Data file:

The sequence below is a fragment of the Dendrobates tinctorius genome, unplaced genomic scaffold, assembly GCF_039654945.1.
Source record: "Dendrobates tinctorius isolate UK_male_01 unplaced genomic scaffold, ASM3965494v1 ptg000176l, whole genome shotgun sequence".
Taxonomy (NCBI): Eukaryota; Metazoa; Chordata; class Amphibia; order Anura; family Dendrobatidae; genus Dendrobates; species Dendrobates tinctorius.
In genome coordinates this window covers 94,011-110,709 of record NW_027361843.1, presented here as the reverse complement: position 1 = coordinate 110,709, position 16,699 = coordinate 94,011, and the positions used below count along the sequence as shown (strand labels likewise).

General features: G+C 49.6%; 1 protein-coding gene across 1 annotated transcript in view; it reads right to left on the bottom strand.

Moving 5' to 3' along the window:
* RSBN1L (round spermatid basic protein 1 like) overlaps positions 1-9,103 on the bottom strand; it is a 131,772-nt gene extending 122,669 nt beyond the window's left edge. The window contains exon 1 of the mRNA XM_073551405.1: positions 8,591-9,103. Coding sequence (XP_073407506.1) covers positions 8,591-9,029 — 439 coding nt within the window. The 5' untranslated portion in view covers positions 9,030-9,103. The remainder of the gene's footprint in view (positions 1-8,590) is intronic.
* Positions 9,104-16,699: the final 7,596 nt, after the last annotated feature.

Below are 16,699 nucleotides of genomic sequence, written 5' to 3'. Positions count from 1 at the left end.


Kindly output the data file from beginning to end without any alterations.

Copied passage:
The sequence below is a fragment of the Dendrobates tinctorius genome, unplaced genomic scaffold, assembly GCF_039654945.1.
Source record: "Dendrobates tinctorius isolate UK_male_01 unplaced genomic scaffold, ASM3965494v1 ptg000176l, whole genome shotgun sequence".
Taxonomy (NCBI): Eukaryota; Metazoa; Chordata; class Amphibia; order Anura; family Dendrobatidae; genus Dendrobates; species Dendrobates tinctorius.
In genome coordinates this window covers 94,011-110,709 of record NW_027361843.1, presented here as the reverse complement: position 1 = coordinate 110,709, position 16,699 = coordinate 94,011, and the positions used below count along the sequence as shown (strand labels likewise).

General features: G+C 49.6%; 1 protein-coding gene across 1 annotated transcript in view; it reads right to left on the bottom strand.

Moving 5' to 3' along the window:
* RSBN1L (round spermatid basic protein 1 like) overlaps positions 1-9,103 on the bottom strand; it is a 131,772-nt gene extending 122,669 nt beyond the window's left edge. The window contains exon 1 of the mRNA XM_073551405.1: positions 8,591-9,103. Coding sequence (XP_073407506.1) covers positions 8,591-9,029 — 439 coding nt within the window. The 5' untranslated portion in view covers positions 9,030-9,103. The remainder of the gene's footprint in view (positions 1-8,590) is intronic.
* Positions 9,104-16,699: the final 7,596 nt, after the last annotated feature.

Below are 16,699 nucleotides of genomic sequence, written 5' to 3'. Positions count from 1 at the left end.